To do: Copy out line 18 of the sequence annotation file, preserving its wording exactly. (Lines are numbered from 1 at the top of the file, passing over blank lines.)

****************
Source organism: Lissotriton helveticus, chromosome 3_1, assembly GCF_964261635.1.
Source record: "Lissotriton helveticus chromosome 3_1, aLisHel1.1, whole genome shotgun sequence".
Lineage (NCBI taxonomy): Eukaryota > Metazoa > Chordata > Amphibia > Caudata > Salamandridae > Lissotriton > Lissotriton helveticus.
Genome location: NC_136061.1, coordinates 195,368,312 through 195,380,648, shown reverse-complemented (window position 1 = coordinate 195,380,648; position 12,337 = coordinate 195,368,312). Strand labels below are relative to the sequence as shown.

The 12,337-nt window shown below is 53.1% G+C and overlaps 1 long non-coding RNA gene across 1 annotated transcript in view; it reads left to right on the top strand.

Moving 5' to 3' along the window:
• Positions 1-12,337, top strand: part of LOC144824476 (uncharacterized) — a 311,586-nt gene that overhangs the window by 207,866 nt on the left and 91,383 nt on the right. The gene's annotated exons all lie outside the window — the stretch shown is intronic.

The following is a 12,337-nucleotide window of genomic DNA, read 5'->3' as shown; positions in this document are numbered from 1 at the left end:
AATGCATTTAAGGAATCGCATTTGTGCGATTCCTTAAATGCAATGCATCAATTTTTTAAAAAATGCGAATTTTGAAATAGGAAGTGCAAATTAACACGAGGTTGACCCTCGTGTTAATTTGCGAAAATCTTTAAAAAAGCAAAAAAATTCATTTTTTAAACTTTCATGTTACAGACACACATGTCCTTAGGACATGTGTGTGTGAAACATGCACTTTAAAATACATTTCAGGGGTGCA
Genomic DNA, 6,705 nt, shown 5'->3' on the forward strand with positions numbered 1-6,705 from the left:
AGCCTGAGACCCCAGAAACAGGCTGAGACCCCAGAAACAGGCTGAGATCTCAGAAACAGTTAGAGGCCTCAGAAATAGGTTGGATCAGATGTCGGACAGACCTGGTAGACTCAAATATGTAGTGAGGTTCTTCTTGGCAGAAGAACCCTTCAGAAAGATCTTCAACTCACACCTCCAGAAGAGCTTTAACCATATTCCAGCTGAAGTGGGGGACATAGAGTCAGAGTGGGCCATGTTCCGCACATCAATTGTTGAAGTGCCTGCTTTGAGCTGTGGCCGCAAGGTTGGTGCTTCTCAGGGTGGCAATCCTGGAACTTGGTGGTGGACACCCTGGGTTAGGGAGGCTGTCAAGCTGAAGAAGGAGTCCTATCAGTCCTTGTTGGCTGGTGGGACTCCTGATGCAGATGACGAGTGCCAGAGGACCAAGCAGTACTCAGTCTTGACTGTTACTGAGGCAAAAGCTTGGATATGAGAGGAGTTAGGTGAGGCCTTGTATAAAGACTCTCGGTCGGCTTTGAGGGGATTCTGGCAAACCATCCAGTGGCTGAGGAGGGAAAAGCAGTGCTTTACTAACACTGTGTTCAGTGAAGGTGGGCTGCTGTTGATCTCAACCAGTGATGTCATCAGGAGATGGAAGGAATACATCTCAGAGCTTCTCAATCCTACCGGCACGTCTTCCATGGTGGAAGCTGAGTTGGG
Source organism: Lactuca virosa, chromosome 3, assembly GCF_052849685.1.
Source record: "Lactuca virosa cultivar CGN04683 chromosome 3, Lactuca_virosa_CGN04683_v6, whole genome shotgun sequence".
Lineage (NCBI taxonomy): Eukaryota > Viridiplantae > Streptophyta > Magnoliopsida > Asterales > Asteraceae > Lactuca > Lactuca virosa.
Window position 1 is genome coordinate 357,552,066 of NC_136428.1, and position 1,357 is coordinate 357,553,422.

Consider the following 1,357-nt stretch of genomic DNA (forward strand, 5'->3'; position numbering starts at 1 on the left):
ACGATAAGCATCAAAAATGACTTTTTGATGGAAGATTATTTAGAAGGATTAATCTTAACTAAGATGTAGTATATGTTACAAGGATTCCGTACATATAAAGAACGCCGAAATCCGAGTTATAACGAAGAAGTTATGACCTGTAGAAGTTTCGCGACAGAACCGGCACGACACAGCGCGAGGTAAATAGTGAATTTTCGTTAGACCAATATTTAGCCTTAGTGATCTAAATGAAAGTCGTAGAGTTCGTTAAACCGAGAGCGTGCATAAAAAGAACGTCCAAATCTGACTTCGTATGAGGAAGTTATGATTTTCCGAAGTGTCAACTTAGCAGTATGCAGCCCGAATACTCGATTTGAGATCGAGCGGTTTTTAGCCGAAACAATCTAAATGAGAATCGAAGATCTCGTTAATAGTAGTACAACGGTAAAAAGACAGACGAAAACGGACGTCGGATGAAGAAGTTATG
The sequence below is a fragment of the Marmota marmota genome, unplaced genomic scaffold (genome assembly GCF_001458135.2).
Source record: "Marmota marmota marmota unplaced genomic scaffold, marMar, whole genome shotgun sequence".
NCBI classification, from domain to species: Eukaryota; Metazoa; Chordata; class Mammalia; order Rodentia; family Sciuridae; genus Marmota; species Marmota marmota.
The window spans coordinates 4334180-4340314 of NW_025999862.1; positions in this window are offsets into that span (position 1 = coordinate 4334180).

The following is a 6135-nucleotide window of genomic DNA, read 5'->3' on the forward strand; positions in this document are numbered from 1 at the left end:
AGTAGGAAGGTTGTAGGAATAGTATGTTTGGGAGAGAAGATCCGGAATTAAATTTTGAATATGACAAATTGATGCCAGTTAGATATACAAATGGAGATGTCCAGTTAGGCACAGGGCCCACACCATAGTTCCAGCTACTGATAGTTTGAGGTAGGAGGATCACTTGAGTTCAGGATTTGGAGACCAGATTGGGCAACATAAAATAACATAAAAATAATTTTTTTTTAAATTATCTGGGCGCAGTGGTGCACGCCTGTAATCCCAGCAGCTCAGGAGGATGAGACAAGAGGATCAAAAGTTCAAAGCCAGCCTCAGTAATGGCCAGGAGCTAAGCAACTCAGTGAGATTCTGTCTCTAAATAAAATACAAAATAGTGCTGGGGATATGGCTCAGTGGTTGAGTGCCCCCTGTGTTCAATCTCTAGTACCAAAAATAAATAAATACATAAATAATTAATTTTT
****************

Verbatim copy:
The sequence below is a fragment of the Marmota marmota genome, unplaced genomic scaffold (genome assembly GCF_001458135.2).